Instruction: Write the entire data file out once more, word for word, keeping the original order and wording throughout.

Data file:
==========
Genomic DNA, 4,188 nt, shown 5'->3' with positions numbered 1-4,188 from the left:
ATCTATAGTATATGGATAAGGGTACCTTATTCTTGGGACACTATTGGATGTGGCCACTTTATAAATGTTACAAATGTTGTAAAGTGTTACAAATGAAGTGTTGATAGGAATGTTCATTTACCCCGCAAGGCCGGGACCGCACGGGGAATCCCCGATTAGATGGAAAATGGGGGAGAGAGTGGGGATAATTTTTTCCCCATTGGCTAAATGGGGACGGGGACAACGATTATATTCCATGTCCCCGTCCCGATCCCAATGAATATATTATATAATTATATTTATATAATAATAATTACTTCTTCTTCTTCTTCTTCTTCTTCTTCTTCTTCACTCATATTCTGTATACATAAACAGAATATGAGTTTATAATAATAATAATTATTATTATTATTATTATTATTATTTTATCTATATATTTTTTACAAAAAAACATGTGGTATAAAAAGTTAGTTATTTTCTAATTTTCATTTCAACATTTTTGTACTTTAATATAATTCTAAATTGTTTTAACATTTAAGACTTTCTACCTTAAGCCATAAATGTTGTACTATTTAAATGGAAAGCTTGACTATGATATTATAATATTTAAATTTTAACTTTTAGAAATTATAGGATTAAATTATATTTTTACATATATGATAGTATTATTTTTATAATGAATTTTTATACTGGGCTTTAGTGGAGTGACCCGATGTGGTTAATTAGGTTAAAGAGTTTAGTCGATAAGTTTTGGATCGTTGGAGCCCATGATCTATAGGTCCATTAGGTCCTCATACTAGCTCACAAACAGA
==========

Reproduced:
Genomic DNA, 4,188 nt, shown 5'->3' with positions numbered 1-4,188 from the left:
ATCTATAGTATATGGATAAGGGTACCTTATTCTTGGGACACTATTGGATGTGGCCACTTTATAAATGTTACAAATGTTGTAAAGTGTTACAAATGAAGTGTTGATAGGAATGTTCATTTACCCCGCAAGGCCGGGACCGCACGGGGAATCCCCGATTAGATGGAAAATGGGGGAGAGAGTGGGGATAATTTTTTCCCCATTGGCTAAATGGGGACGGGGACAACGATTATATTCCATGTCCCCGTCCCGATCCCAATGAATATATTATATAATTATATTTATATAATAATAATTACTTCTTCTTCTTCTTCTTCTTCTTCTTCTTCTTCACTCATATTCTGTATACATAAACAGAATATGAGTTTATAATAATAATAATTATTATTATTATTATTATTATTATTTTATCTATATATTTTTTACAAAAAAACATGTGGTATAAAAAGTTAGTTATTTTCTAATTTTCATTTCAACATTTTTGTACTTTAATATAATTCTAAATTGTTTTAACATTTAAGACTTTCTACCTTAAGCCATAAATGTTGTACTATTTAAATGGAAAGCTTGACTATGATATTATAATATTTAAATTTTAACTTTTAGAAATTATAGGATTAAATTATATTTTTACATATATGATAGTATTATTTTTATAATGAATTTTTATACTGGGCTTTAGTGGAGTGACCCGATGTGGTTAATTAGGTTAAAGAGTTTAGTCGATAAGTTTTGGATCGTTGGAGCCCATGATCTATAGGTCCATTAGGTCCTCATACTAGCTCACAAACAGA